The Chilean unit of currency is the peso ($ or CHP), which exists in banknotes of $1000, $2000, $5,000, $10,000, $20,000 and coins of $1, $5, $10, $50, $100 and $500. 1 USD = roughly 668 Chilean pesos.


Electricity in Chile is 220 Volts, alternating at 50 cycles per second. If you travel to Chile with a device that does not accept 220 Volts at 50 Hertz, you will need a voltage converter.



Time Zone

Standard Time is 4 hours behind Greenwich Mean Time (GMT-4).

Country Information

The first thing that strikes potential visitors to Chile is the country’s
extraordinary elongated shape. It stretches thousands of miles from one end to the other, from arid, rain-starved desert in the north to the icy glaciers of the south. This South American nation has a remarkable geography, the beautiful Andes mountain range is rarely far from sight, defining the country’s easterly border.

Chile is situated in South America, bordered to the north by Peru, to the east by Bolivia and Argentina, to the west by the Pacific Ocean and to the south by the Antarctic. The country exercises sovereignty over a number of islands off the coast, including the Juan Fernandez Islands and Easter Island. Chile is 4,329km (2,690 miles) long and nowhere more than 180km (112 miles) wide.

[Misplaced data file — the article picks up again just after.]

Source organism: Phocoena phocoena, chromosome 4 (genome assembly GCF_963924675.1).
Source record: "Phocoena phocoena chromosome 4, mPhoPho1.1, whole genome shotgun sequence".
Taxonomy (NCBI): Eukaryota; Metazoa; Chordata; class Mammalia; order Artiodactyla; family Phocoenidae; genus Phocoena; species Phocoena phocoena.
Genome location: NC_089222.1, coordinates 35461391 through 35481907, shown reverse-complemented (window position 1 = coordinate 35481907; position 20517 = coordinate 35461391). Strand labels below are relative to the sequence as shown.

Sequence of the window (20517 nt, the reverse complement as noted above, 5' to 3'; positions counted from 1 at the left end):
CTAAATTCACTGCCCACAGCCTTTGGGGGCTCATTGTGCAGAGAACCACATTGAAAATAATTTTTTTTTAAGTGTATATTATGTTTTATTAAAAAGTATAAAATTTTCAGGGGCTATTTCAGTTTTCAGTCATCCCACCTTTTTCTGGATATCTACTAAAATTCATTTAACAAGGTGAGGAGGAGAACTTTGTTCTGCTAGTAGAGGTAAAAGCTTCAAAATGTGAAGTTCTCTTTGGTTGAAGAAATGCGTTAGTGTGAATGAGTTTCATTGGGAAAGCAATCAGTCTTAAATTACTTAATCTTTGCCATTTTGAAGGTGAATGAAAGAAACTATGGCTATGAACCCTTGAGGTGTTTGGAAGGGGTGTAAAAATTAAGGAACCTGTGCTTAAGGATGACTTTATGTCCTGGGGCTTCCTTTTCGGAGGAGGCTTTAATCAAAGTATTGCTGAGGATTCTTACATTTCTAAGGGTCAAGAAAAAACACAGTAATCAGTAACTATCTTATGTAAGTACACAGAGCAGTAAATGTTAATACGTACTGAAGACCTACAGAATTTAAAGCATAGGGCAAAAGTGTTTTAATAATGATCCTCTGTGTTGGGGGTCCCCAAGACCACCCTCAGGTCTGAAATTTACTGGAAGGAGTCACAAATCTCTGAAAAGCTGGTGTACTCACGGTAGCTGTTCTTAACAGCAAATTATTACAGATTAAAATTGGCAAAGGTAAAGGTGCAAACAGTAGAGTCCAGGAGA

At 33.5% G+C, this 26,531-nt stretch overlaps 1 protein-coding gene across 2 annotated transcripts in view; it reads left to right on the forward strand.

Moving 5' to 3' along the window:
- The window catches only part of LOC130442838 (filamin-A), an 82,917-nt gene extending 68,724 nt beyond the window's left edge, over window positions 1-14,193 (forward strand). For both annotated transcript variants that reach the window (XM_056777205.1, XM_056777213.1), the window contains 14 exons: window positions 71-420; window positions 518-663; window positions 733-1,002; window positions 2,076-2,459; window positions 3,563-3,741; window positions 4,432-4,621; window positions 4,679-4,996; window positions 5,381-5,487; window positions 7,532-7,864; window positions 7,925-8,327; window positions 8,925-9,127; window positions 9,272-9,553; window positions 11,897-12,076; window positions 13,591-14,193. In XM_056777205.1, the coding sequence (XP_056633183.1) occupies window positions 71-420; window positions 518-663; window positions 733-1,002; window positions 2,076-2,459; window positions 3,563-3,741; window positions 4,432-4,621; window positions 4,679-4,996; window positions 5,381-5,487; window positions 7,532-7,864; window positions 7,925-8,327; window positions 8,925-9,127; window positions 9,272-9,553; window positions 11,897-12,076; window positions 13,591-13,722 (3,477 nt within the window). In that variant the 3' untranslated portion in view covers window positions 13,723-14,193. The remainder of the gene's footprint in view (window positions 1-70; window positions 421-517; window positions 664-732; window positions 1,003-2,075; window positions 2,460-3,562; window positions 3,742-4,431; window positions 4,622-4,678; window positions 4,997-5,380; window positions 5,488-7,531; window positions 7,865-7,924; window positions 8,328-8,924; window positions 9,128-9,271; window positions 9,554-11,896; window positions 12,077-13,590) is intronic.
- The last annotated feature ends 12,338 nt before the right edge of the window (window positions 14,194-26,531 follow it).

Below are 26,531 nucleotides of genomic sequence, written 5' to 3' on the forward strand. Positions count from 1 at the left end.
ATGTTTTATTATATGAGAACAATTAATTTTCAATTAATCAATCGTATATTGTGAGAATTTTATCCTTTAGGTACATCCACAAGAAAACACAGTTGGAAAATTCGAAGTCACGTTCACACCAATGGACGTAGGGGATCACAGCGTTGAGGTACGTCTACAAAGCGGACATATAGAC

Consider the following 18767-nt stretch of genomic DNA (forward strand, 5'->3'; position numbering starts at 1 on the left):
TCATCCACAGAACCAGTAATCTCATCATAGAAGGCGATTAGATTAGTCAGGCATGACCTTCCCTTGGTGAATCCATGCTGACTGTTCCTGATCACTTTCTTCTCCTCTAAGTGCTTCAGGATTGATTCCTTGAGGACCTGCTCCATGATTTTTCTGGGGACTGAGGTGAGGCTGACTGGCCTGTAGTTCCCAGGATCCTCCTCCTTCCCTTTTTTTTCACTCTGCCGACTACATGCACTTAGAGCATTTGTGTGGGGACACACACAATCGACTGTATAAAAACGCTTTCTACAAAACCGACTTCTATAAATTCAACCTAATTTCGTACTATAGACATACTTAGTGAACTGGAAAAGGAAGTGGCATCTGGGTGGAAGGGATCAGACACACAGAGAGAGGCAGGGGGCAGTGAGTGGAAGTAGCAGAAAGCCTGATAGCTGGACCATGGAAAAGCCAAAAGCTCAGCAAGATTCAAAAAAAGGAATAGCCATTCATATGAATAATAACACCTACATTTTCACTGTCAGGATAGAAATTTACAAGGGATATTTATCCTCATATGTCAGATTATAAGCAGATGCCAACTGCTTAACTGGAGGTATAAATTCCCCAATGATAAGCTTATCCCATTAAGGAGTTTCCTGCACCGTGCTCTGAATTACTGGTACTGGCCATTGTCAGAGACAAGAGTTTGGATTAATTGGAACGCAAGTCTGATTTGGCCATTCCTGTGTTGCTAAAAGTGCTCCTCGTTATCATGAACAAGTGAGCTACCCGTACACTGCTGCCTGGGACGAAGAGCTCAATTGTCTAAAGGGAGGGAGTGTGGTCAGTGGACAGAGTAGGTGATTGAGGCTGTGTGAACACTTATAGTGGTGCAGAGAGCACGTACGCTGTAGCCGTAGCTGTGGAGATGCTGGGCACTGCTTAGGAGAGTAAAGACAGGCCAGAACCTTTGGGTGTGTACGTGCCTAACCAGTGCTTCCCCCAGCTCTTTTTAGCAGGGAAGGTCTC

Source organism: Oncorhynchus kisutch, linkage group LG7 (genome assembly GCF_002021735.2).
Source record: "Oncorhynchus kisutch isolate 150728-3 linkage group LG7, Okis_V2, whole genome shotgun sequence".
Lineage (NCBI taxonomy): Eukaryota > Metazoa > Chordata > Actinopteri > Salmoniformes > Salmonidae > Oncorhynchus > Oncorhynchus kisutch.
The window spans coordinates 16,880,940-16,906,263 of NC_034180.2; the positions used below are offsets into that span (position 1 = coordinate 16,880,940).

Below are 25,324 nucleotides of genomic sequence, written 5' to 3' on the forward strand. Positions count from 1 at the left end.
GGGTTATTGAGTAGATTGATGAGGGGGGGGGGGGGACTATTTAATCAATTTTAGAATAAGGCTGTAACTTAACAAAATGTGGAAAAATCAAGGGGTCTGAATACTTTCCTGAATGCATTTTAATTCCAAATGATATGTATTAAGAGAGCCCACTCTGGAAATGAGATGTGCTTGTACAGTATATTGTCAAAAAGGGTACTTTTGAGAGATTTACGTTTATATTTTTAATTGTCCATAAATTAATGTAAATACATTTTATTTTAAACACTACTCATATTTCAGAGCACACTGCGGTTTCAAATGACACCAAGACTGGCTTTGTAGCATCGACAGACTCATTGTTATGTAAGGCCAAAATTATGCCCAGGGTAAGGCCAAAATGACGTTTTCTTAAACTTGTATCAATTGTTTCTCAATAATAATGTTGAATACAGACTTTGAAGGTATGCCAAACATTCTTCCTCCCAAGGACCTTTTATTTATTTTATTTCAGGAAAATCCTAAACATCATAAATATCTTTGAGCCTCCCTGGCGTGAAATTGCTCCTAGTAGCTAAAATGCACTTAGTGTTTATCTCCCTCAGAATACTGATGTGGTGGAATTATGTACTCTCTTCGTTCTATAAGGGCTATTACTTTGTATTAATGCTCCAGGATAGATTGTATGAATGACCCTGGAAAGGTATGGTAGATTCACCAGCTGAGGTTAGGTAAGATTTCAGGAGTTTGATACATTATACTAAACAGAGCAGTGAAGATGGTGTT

The Andes and a more westerly coastal highland range run parallel with each other for much of the country’s length. The coastal range forms high, sloped cliffs into the sea from the northern to the central area. Between the ranges runs a fertile valley, except in the north where transverse ranges join the two major ones and in the far south where the sea has broken through the coastal range to form an assortment of archipelagos and channels.

Wide variations in soil and a vast difference in climate are reflected in an uneven population distribution, and in a wide range of occupations. The Atacama desert, the driest in the world, is in the northern part of the country, which is also the main mining area.

The central zone is Chile predominantly agricultural, and is often referred to as the breadbasket of Chile. This is where two-thirds of the population reside. Below Concepcion, there are large tracts of forested land, although the area also has some agriculture. The country’s capital Santiago is a vast, often smoggy sprawl set between the Andes and a coastal mountain range. It has several museums and attractions that are well worth a visit, and a reasonable number of restaurants, bars and nightclubs.

Chile is also a success story among South America’s national economies. Its copper industry has long been a mainstay of the country’s income, although Chile now faces a challenge to diversify its exports. Chile is now a politically stable nation, having emerged from Augusto Pinochet’s 17-year dictatorship in 1990.

Such a rich natural setting provides Chile with a wealth of possibilities for fans of the great outdoors. For trout anglers, the Chilean Patagonia offers superb fishing in a gorgeous environment.

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